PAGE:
Chiang Kai-shek

Chiang Kai-shek

Was head of the Nationalist government in China from 1928 to 1949
Date of Birth: 13.10.1887
Country: China

  1. Biography of Jiang Kai-shek
  2. Early Life and Education
  3. Rise in Power
  4. Leadership and Legacy

Biography of Jiang Kai-shek

Jiang Kai-shek, also known as Chiang Kai-shek, was a military and political leader in China who headed the Nationalist government from 1928 to 1949. He was born in Sikou, Fenghua County, in the Zhejiang province of China, approximately 40 kilometers south of the port city of Ningbo. According to family records, he belonged to the 28th generation of the Jiang clan, which traced its origins back to descendants of Zhou Gong, a wise ruler admired by Confucius.

Early Life and Education

Jiang Kai-shek's family lived in a house that also served as a shop. His father, a typical rural scholar from traditional Chinese society, owned a salt store and was known for being thrifty, strict, and dignified. At the age of 6, Jiang was sent to a private school, where he began his formal education under the guidance of teacher Zheng Jiemai. In 1895, his father passed away, and the family faced serious financial difficulties. In 1899, his mother was forced to send him to live with his maternal grandfather. At the age of 15, upon his mother's insistence, he married Mao Fumei, who was 5 years older than him.

In 1903, at the age of 17, Jiang Kai-shek enrolled in a school in Fenghua that provided education based on the European model. It was there that he became interested in political events and decided to pursue a career in the military. In 1906, he traveled to Japan for the first time, where he met revolutionaries who were gathered around Sun Yat-sen. As a sign of his determination to participate in the anti-monarchist and anti-Manchu revolution, Jiang Kai-shek cut off his traditional queue and sent it back to China while he was in Tokyo. He intended to attend a military academy in Japan, but his plans fell through, and he was forced to return to his homeland in the winter. In the summer of 1907, Jiang Kai-shek arrived in Baoding, where he successfully competed for a spot in the short-term officer training courses of the National Army of the Ministry of Defense. At the end of the year, he passed the Japanese language exams for those wishing to continue their military education in Japan. In 1908-1909, Jiang studied at the Shinbu Infantry School in Japan, and during that time, he joined the Tungmenghui, a revolutionary organization recommended by Chen Qimei, one of Sun Yat-sen's associates.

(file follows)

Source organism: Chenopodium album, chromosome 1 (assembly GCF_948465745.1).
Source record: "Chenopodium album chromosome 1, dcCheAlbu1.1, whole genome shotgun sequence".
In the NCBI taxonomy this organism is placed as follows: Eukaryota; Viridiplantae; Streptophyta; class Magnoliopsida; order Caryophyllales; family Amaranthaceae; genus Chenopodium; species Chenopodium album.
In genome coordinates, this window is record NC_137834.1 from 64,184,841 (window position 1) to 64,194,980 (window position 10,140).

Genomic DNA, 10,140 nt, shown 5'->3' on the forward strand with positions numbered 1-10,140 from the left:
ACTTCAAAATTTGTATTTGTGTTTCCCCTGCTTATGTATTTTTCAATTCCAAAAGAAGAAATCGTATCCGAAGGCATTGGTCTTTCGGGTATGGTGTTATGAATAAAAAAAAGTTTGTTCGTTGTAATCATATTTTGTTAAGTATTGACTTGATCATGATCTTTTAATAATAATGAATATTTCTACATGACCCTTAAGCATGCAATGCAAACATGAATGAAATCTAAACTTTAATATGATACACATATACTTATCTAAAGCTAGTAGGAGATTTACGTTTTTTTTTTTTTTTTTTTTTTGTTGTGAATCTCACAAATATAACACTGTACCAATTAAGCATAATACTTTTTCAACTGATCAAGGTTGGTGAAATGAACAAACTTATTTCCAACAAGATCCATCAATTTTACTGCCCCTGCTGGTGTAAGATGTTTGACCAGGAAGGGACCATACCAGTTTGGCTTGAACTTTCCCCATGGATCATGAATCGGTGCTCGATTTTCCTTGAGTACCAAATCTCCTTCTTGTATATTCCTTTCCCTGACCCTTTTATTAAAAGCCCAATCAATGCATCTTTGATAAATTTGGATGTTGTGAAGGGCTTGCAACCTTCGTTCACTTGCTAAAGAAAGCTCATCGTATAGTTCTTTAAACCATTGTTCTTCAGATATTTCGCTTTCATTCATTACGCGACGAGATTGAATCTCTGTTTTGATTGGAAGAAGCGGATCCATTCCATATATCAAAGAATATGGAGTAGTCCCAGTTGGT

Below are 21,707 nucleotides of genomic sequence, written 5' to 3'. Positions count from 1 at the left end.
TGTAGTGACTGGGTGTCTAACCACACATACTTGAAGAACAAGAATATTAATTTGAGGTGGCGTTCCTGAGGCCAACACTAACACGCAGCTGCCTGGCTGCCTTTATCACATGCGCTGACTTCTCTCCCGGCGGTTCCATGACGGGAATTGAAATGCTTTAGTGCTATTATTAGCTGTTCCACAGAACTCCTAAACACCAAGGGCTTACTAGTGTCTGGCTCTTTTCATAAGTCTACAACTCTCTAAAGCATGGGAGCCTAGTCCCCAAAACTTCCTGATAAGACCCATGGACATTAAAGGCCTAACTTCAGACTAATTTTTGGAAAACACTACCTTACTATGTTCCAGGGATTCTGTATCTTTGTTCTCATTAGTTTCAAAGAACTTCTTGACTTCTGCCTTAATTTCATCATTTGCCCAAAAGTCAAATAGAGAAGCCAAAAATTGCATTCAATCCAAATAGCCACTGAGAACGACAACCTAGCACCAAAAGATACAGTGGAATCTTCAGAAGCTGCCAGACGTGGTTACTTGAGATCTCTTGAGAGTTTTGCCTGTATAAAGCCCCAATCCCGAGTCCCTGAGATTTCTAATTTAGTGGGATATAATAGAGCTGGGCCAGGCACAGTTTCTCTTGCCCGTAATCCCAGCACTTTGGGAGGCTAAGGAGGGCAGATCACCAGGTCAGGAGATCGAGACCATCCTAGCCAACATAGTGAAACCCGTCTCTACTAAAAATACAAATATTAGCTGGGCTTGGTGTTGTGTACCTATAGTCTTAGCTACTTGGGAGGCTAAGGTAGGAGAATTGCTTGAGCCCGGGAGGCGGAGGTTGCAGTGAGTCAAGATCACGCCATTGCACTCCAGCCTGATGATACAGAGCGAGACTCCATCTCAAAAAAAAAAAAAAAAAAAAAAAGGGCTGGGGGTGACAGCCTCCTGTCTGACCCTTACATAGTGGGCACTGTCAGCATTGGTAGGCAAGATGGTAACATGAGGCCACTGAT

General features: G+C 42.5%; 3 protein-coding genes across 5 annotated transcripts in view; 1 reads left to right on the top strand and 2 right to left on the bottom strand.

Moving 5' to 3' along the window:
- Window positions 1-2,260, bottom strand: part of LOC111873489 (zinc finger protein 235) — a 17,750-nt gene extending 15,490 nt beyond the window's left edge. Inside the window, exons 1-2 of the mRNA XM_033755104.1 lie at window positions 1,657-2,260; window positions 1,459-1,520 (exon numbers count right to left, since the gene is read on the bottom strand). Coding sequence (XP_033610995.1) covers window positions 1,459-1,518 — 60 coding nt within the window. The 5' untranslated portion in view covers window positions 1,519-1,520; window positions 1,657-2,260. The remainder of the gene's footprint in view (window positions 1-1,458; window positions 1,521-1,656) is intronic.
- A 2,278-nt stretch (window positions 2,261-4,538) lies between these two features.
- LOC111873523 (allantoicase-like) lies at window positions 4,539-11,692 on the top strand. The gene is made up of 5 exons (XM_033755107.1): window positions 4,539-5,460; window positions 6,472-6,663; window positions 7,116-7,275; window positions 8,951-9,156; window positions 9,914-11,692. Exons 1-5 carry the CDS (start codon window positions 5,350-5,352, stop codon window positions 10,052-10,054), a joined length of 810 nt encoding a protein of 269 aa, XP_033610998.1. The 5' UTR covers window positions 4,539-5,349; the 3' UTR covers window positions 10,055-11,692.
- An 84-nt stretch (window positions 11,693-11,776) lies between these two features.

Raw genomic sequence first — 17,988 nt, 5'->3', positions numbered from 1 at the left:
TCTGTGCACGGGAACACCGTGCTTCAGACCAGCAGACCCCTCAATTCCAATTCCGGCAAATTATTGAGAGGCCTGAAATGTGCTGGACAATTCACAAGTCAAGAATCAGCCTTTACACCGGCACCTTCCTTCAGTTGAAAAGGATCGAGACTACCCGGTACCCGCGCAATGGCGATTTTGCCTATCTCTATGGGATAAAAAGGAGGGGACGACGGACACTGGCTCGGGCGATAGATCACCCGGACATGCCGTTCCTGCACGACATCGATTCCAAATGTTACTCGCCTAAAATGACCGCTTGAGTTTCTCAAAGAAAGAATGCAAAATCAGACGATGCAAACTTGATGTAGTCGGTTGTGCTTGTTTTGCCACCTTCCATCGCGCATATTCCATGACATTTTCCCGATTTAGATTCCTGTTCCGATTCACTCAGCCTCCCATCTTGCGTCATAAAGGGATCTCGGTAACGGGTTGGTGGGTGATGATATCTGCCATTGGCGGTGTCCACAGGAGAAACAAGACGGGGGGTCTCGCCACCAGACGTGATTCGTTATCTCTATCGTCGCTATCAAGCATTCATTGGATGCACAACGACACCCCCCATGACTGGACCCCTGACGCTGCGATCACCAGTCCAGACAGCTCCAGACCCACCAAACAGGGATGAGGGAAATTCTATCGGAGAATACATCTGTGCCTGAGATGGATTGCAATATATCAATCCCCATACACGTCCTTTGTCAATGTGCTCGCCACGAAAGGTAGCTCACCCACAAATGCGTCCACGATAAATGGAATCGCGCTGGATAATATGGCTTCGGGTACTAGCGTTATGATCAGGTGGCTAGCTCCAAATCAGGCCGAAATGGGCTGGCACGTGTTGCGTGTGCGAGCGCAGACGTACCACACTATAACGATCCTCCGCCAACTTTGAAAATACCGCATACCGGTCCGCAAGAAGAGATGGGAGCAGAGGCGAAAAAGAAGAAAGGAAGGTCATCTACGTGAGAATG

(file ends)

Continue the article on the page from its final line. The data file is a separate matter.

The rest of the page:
After completing his studies, Jiang Kai-shek served as a cadet in the 19th Artillery Regiment of the 13th Division of the Japanese Army. On March 18, 1910, he had his first and only son, whom he named Jingguo. In 1911, after the start of the Xinhai Revolution in China, Jiang Kai-shek returned to China and began assisting Chen Qimei in launching armed actions in Shanghai and Hangzhou against the Qing authorities. Leading the vanguard, he paved the way to the capital of his native Zhejiang province, the city of Hangzhou. As a reward for his successes in this operation, he was appointed commander of a regiment. He then helped Chen Qimei gain control over the rebellious province of Jiangxi. In 1912, during the power struggle, Chen Qimei ordered Jiang Kai-shek to organize the secret assassination of Tao Chengzhang, the leader of the revolutionary organization active in Shanghai and its surrounding areas at that time. Due to the ensuing scandal, Jiang Kai-shek was forced to flee to Japan. There, he started publishing the magazine "Jun Shen" ("Voice of the Army") and began studying the German language, contemplating a trip to Germany. However, he returned to Shanghai in the winter and helped Chen Qimei in his struggle against Yuan Shikai before going back to Japan. In 1914, on Sun Yat-sen's order, he attempted to organize uprisings against Yuan Shikai in the Shanghai and Nanjing areas, but they proved unsuccessful. After that, Sun Yat-sen sent Jiang Kai-shek to Manchuria. In Harbin, Jiang sent Sun Yat-sen a memorable note about the inevitability of war in Europe and proposed a plan to overthrow Yuan Shikai. After the outbreak of World War I, he returned to Japan.

Rise in Power

In 1915-1916, Jiang Kai-shek took part in armed uprisings against Yuan Shikai's rule in Shanghai. During these uprisings, he displayed great personal courage, and his name became well-known among Sun Yat-sen's supporters. When Chen Qimei was assassinated in 1916 by a hired killer sent by Yuan Shikai, Jiang Kai-shek effectively replaced him as the leading military figure among Sun Yat-sen's supporters in Shanghai. On September 10, 1916, a boy was born whom Jiang Kai-shek later officially adopted and named Wei-go. There is a version that Jiang Wei-go is the illegitimate son of Jiang Kai-shek and his Japanese girlfriend.